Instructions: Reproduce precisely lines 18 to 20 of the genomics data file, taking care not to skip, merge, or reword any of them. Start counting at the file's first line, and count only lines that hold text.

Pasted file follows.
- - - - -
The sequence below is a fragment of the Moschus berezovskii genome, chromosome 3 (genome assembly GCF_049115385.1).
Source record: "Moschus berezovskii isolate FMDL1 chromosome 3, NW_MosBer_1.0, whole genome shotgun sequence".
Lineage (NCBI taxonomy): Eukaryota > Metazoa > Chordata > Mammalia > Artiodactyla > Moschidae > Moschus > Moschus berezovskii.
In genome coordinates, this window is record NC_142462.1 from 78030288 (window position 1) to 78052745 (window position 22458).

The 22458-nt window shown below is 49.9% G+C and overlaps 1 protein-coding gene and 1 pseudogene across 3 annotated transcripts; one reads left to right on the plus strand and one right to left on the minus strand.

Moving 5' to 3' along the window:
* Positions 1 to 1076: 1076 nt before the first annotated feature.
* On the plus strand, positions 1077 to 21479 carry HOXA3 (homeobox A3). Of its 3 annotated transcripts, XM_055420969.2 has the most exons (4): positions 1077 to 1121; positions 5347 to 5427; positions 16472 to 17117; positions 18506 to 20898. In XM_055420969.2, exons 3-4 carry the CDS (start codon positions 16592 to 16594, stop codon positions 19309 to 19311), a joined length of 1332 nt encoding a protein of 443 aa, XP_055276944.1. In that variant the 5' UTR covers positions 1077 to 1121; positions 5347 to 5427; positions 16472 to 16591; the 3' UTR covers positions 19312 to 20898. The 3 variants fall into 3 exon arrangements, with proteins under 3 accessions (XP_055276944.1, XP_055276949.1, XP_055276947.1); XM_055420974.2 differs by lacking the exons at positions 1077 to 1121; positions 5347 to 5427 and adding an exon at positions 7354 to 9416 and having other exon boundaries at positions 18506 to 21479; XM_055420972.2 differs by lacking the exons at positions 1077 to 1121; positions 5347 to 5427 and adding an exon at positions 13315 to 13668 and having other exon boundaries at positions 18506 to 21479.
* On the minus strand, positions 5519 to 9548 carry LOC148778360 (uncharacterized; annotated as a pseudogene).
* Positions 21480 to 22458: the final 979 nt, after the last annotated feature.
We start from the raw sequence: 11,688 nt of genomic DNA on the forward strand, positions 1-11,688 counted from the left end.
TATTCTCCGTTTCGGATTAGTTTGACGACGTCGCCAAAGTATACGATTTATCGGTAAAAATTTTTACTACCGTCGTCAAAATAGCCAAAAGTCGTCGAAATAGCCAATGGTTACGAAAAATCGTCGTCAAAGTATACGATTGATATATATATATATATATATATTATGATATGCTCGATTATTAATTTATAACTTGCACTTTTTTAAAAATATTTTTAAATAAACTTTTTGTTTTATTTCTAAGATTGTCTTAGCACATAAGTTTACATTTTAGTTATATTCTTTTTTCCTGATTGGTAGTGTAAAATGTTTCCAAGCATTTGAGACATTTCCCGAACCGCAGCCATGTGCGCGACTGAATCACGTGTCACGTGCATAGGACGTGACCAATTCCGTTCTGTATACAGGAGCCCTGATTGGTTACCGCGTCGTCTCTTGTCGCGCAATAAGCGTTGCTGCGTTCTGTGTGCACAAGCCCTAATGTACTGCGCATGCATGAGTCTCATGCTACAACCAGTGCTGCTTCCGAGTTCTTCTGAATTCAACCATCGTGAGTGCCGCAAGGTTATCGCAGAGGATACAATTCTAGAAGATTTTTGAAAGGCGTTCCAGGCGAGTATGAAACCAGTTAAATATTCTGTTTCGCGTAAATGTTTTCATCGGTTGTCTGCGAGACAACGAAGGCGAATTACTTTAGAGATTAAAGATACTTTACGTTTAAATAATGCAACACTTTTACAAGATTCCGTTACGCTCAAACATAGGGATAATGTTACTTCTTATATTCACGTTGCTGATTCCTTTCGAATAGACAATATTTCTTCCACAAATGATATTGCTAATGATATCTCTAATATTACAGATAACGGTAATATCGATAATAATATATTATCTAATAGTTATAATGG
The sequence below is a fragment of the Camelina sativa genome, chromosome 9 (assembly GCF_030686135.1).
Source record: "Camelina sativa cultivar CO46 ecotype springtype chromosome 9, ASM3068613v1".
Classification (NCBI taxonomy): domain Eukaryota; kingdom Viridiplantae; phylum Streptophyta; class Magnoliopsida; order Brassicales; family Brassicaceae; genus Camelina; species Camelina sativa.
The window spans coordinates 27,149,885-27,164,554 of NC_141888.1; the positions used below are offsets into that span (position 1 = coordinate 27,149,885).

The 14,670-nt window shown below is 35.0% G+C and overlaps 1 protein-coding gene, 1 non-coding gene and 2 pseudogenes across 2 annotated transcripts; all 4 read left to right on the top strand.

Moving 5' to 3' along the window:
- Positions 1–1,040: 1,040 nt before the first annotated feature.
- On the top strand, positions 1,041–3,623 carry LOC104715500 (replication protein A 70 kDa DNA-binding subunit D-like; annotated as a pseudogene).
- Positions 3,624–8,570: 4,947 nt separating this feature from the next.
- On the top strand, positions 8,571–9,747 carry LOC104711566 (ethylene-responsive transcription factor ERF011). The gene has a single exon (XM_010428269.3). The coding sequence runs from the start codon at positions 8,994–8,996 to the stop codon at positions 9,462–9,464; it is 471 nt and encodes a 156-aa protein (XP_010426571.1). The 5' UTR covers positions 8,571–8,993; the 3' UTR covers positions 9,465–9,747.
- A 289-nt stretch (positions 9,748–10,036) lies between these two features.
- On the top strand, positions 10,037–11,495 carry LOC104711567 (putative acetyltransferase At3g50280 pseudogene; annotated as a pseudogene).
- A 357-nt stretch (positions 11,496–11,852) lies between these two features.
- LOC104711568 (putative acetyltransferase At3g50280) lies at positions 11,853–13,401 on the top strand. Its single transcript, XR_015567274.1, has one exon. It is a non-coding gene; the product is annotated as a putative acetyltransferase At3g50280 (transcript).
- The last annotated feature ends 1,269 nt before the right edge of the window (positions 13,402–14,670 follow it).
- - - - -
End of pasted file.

Moving 5' to 3' along the window:
- Positions 1–1,040: 1,040 nt before the first annotated feature.
- On the top strand, positions 1,041–3,623 carry LOC104715500 (replication protein A 70 kDa DNA-binding subunit D-like; annotated as a pseudogene).